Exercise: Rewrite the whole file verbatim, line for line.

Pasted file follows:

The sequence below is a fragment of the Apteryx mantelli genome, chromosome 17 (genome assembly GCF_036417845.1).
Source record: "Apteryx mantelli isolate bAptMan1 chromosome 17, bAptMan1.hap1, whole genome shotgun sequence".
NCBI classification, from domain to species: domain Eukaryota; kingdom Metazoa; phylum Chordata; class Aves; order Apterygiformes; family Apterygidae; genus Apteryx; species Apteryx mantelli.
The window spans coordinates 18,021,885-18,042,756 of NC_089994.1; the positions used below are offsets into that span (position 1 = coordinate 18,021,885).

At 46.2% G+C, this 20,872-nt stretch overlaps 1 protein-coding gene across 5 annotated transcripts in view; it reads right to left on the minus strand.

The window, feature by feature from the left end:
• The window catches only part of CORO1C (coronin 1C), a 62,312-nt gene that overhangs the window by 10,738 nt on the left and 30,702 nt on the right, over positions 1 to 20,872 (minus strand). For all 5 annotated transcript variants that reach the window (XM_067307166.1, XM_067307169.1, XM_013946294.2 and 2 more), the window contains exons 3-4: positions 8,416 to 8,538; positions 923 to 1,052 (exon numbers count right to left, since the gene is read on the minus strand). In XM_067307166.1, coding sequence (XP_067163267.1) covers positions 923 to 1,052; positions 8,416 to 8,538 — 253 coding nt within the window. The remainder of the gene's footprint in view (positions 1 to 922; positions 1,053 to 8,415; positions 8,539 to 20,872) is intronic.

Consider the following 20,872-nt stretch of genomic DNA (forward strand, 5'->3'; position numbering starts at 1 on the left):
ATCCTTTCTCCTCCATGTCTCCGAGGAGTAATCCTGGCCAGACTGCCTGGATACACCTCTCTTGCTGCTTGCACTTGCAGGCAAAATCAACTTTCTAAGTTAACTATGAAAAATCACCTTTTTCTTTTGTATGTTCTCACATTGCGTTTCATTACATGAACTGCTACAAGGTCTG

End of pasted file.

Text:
The sequence below is a fragment of the Apteryx mantelli genome, chromosome 17 (genome assembly GCF_036417845.1).
Source record: "Apteryx mantelli isolate bAptMan1 chromosome 17, bAptMan1.hap1, whole genome shotgun sequence".
NCBI classification, from domain to species: domain Eukaryota; kingdom Metazoa; phylum Chordata; class Aves; order Apterygiformes; family Apterygidae; genus Apteryx; species Apteryx mantelli.
The window spans coordinates 18,021,885-18,042,756 of NC_089994.1; the positions used below are offsets into that span (position 1 = coordinate 18,021,885).

At 46.2% G+C, this 20,872-nt stretch overlaps 1 protein-coding gene across 5 annotated transcripts in view; it reads right to left on the minus strand.

The window, feature by feature from the left end:
• The window catches only part of CORO1C (coronin 1C), a 62,312-nt gene that overhangs the window by 10,738 nt on the left and 30,702 nt on the right, over positions 1 to 20,872 (minus strand). For all 5 annotated transcript variants that reach the window (XM_067307166.1, XM_067307169.1, XM_013946294.2 and 2 more), the window contains exons 3-4: positions 8,416 to 8,538; positions 923 to 1,052 (exon numbers count right to left, since the gene is read on the minus strand). In XM_067307166.1, coding sequence (XP_067163267.1) covers positions 923 to 1,052; positions 8,416 to 8,538 — 253 coding nt within the window. The remainder of the gene's footprint in view (positions 1 to 922; positions 1,053 to 8,415; positions 8,539 to 20,872) is intronic.

Consider the following 20,872-nt stretch of genomic DNA (forward strand, 5'->3'; position numbering starts at 1 on the left):
ATCCTTTCTCCTCCATGTCTCCGAGGAGTAATCCTGGCCAGACTGCCTGGATACACCTCTCTTGCTGCTTGCACTTGCAGGCAAAATCAACTTTCTAAGTTAACTATGAAAAATCACCTTTTTCTTTTGTATGTTCTCACATTGCGTTTCATTACATGAACTGCTACAAGGTCTG